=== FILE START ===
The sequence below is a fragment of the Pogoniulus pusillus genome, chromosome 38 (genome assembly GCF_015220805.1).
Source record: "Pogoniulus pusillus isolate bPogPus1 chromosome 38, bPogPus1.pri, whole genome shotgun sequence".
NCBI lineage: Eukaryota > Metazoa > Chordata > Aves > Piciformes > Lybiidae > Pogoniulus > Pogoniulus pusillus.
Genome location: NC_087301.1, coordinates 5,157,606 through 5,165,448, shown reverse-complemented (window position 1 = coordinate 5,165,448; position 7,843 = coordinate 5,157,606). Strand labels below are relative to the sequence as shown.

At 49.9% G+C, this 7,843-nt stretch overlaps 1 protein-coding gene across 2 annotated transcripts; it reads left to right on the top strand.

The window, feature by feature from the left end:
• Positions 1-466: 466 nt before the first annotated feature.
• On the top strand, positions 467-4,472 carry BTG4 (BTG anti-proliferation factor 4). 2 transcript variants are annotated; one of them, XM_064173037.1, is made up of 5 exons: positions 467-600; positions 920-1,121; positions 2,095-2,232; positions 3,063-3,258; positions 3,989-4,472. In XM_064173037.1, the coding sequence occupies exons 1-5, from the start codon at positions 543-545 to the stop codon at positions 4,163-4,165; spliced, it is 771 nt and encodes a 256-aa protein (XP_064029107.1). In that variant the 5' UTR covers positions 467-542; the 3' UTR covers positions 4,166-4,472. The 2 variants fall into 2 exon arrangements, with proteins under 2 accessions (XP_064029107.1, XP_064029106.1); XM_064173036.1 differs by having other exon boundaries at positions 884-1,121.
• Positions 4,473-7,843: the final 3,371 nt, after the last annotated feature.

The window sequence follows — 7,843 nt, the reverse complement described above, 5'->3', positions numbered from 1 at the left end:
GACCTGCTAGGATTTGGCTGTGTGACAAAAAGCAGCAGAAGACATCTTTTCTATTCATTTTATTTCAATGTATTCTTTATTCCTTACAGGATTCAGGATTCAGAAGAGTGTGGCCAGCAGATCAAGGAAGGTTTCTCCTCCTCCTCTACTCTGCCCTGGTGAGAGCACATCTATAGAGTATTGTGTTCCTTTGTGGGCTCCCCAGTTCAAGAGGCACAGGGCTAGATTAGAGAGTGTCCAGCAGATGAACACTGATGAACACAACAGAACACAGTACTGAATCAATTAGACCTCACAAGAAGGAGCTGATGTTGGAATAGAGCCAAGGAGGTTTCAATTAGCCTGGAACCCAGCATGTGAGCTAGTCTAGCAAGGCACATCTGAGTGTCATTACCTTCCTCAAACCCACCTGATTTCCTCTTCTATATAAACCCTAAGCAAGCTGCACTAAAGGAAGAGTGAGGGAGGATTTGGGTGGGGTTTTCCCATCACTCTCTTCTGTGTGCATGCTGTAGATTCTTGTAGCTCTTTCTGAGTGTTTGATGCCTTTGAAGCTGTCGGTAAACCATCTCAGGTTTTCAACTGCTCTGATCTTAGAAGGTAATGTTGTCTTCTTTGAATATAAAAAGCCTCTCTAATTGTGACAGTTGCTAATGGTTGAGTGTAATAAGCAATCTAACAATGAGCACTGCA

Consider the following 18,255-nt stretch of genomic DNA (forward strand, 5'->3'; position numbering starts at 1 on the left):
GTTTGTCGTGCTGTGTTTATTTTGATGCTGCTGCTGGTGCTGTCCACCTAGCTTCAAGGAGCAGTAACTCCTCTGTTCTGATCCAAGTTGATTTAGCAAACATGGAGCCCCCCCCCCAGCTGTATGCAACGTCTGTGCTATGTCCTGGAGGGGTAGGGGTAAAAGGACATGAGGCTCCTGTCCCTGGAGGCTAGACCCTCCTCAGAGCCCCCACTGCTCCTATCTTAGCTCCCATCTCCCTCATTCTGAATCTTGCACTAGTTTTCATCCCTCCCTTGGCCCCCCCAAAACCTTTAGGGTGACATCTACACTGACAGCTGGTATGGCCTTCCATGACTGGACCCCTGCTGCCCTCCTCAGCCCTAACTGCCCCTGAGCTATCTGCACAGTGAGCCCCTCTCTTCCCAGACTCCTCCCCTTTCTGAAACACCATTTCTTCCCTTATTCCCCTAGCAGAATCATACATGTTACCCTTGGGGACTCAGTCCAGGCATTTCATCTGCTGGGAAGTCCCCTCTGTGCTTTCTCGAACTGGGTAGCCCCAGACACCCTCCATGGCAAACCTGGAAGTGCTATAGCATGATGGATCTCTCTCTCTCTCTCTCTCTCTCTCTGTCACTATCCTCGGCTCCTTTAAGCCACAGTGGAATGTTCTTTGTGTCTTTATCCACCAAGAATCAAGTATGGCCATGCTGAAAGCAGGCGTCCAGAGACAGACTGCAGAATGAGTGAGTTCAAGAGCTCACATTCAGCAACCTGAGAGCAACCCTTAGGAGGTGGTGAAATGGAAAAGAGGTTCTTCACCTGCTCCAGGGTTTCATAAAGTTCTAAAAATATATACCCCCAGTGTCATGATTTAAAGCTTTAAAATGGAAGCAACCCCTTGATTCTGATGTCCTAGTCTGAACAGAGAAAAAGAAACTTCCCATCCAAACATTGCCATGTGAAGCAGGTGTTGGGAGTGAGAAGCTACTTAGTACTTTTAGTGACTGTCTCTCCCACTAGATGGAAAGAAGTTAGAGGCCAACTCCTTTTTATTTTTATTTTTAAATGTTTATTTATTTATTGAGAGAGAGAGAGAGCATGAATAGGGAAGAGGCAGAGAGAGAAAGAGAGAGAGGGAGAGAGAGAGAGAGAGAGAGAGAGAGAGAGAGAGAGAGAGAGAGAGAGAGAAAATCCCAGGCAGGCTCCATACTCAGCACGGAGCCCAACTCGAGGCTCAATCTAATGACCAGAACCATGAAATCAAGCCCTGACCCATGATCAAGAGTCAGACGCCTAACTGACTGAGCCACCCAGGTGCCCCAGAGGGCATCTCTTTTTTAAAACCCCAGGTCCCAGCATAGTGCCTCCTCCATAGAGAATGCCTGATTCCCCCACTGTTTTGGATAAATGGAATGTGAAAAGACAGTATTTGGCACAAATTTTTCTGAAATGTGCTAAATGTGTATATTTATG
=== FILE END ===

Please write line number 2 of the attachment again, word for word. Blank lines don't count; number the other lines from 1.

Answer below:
Source record: "Pogoniulus pusillus isolate bPogPus1 chromosome 38, bPogPus1.pri, whole genome shotgun sequence".